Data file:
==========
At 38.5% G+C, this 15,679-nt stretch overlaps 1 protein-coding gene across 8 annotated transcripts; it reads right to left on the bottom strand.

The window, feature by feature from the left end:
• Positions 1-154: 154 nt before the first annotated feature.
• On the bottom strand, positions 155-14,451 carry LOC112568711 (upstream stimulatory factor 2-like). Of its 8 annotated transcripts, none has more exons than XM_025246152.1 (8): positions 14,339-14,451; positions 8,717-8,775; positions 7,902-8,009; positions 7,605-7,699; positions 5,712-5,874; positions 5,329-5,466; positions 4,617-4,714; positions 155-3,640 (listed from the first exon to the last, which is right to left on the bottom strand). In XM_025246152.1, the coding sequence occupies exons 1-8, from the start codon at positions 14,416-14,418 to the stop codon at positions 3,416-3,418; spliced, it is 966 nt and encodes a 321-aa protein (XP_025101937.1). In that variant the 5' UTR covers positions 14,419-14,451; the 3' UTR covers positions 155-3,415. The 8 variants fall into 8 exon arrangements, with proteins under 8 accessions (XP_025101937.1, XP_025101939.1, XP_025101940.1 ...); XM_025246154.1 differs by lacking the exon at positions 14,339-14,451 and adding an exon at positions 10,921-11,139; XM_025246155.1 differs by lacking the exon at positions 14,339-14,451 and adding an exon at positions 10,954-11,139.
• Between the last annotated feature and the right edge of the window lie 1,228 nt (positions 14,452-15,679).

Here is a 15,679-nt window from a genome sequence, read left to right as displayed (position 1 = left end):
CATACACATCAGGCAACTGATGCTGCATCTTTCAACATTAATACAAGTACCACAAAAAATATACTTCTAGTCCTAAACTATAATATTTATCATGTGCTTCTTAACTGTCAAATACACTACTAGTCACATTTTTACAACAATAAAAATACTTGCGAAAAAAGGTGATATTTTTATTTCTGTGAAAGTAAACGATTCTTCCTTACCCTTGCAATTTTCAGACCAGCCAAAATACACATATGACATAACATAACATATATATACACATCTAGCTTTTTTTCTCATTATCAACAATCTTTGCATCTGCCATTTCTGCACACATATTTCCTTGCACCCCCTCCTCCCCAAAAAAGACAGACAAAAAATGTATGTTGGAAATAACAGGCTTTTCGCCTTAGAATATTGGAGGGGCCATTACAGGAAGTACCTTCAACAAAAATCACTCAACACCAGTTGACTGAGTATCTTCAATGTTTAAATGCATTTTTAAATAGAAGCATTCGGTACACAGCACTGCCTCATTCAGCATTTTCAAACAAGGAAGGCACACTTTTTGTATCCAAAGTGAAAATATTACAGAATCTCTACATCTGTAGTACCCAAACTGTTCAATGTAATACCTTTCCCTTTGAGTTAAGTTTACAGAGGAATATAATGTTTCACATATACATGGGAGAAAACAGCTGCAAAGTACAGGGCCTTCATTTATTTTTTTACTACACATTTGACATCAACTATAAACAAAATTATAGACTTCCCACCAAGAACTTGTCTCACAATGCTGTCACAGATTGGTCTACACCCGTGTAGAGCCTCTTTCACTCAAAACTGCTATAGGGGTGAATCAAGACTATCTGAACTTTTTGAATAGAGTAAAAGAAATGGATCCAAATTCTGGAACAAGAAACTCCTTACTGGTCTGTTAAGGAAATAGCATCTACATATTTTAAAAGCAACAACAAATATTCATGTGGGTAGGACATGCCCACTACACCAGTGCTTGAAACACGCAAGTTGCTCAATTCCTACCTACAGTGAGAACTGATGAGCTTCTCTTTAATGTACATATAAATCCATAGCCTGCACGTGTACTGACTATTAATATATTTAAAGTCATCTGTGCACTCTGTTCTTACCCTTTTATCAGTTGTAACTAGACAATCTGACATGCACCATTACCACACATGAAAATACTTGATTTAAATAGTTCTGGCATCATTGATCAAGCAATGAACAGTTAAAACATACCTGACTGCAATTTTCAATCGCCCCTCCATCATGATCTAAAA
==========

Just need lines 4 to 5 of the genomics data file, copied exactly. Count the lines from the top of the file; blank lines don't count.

• On the bottom strand, positions 155-14,451 carry LOC112568711 (upstream stimulatory factor 2-like). Of its 8 annotated transcripts, none has more exons than XM_025246152.1 (8): positions 14,339-14,451; positions 8,717-8,775; positions 7,902-8,009; positions 7,605-7,699; positions 5,712-5,874; positions 5,329-5,466; positions 4,617-4,714; positions 155-3,640 (listed from the first exon to the last, which is right to left on the bottom strand). In XM_025246152.1, the coding sequence occupies exons 1-8, from the start codon at positions 14,416-14,418 to the stop codon at positions 3,416-3,418; spliced, it is 966 nt and encodes a 321-aa protein (XP_025101937.1). In that variant the 5' UTR covers positions 14,419-14,451; the 3' UTR covers positions 155-3,415. The 8 variants fall into 8 exon arrangements, with proteins under 8 accessions (XP_025101937.1, XP_025101939.1, XP_025101940.1 ...); XM_025246154.1 differs by lacking the exon at positions 14,339-14,451 and adding an exon at positions 10,921-11,139; XM_025246155.1 differs by lacking the exon at positions 14,339-14,451 and adding an exon at positions 10,954-11,139.
• Between the last annotated feature and the right edge of the window lie 1,228 nt (positions 14,452-15,679).